Tiger Ends Round 1 at The Open Championship At Even Par
CARNOUSTIE, Scotland – Calm and patient throughout, Tiger Woods plodded his way around Carnoustie Golf Links on Thursday and was rewarded with an even-par 71 in the first round of the 147th Open Championship.
He used only one driver on the demanding 7,400-yard links layout, sacrificing yardage for position on the rock-hard fairways to avoid penal bunkers and burns. For the most part, the strategy paid off.
Woods birdied three of the first 11 holes to climb up the leaderboard. But after a mostly stress-free front side, he shifted into full-grind mode on the tougher and windier back nine, hanging tough with several key par saves.
A three-time Open champion, Woods is tied for 32nd, five strokes behind early pacesetter Kevin Kisner, who posted a 5-under 66 early in the day.
Only 31 players in the field of 156 broke par. Nobody in the last 12 groups accomplished it.
“It played a little on the quick side and the ball was definitely rolling,” said Woods, who is competing for the claret jug for the first time since 2015. “I thought I played a very solid round.”
Making his 12th start of the year and 20th Open appearance, Woods teed off in the sixth-to-last pairing at 3:20 p.m. local time with Russell Knox of Scotland and Hideki Matsuyama of Japan.
When he arrived at the first tee, Woods had two strips of KT tape on the back of his neck after sleeping poorly. He said his neck has been “bugging” him for a while.
“I’ve been taped up and bandaged up, just that you were able to see this one,” said Woods. “It’s no big deal.”
It didn’t seem to affect his play. After receiving a rousing ovation from the fans, many filling the grandstands at 6 a.m. to watch the first threesome start at 6:30 a.m., Woods drilled an iron down the dusty fairway, then lofted a wedge within seven feet of the back-right pin and buried the birdie putt.
He added another at the 415-yard par-4 fourth, nestling his approach five feet from the flag. Woods nearly another at the par-4 fifth, missing the green with his second, the ball settling in wispy rough. He judged the swale and slope perfectly, his lengthy uphill putt stopping one roll short of the cup.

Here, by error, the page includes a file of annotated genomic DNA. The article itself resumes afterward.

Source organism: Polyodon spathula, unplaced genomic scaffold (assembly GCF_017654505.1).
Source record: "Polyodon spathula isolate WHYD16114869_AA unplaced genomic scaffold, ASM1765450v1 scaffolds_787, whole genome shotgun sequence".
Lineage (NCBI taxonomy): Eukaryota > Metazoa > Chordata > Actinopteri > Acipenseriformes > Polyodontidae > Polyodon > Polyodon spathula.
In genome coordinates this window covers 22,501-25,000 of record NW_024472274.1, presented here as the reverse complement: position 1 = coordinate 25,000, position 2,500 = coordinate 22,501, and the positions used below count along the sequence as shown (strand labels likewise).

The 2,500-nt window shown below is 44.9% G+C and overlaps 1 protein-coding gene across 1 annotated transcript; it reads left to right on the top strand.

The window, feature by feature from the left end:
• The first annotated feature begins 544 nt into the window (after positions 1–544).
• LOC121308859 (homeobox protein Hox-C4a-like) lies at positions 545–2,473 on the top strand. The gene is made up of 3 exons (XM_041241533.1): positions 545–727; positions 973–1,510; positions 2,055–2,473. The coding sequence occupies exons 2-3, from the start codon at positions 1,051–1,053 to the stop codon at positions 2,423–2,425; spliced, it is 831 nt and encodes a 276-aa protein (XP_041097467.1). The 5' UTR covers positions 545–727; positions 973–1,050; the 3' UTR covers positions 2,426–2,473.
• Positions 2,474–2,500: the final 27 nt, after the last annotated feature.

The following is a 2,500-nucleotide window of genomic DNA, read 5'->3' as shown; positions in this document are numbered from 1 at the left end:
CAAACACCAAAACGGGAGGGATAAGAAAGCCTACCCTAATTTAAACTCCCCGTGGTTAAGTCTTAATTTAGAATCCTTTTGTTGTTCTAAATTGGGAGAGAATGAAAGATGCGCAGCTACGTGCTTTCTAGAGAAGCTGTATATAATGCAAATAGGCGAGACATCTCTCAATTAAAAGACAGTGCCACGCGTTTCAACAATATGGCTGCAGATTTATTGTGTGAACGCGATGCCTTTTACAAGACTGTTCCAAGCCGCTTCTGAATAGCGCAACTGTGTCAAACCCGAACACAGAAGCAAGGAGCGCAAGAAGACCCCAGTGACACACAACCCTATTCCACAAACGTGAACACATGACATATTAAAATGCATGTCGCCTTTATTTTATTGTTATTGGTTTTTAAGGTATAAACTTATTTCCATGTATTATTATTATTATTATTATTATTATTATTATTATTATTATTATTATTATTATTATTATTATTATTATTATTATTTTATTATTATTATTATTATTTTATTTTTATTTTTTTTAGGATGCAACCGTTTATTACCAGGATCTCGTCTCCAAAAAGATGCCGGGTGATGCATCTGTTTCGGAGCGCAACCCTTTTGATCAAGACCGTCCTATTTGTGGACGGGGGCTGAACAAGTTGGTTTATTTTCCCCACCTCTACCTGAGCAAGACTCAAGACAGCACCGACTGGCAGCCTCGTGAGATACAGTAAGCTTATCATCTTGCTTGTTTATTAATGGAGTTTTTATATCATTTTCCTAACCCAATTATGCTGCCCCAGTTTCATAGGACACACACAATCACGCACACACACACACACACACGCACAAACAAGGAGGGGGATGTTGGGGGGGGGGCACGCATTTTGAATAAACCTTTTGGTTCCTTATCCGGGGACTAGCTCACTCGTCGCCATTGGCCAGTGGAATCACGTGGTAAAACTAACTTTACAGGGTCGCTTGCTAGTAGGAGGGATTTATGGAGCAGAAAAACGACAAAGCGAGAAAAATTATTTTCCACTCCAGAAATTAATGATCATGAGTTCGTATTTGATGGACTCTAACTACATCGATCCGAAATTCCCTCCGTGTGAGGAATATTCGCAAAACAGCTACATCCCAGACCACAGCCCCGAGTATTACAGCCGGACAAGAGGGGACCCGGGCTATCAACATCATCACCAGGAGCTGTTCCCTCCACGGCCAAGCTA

Woods crushed his lone driver at the tight par-5 sixth and had a great chance to reach the green in two. But his second shot from 191 yards strayed into the front-left bunker, where he showed nice touch by blasting six feet above the hole but couldn’t convert his birdie attempt.
He parred the last three holes to turn in 2-under 34. Woods accomplished it with a great save at the par-4 ninth, where he laid back off the tee, leaving 244 yards, and pushed a 5-iron into the front-right bunker. He blasted to eight feet and drained the putt, pumping his right fist.
It was mostly a grind from there. An errant tee shot into a fairway bunker resulted in a bogey at the par-4 10th, but Woods rebounded immediately by pouring in a 40-foot birdie putt at the par-4 11th.
After saving par from just over the back of the green at the par-4 12th, he three-putted the par-3 13th, horseshoeing a three-footer that resulted in a bogey. Woods made another nice save at the par-4 14th, canning an eight-footer, but bogeyed the par-4 15th after scooting into a bunker off the tee.
Many consider the last three holes the toughest in golf, but Woods escaped with pars. At the 251-yard par-3 16th, which played the toughest on the day, he missed the green to right, but hit a delicate pitch and run into the slope that released six feet past the hole and made the putt. Woods hit four quality shots at the par-4 17th and 18th holes and two-putted each for pars.
On the day, he hit 11 of 15 fairways, 11 of 18 greens and used 29 putts.
Woods chose to be conservative off the tee due to the wind conditions.
“You can get on the wrong side of one of those knobs and the course is baked-out,” he said. “It’s a challenge.”
Woods was even-par on the two par-5s but felt he squandered at least one shot.
“I had 8-irons into both of them,” said Woods.
Being paired with Woods was a first for Knox.
“I’m not going to lie,” he said. “He’s a person which I’ve seen on the range in the past, and I mean, he’s almost like a mythical figure.”
Woods has a quick turnaround. He tees off Friday at 10:20 a.m. local time (5:20 a.m. ET) with Matsuyama and Knox, and rain is in the forecast.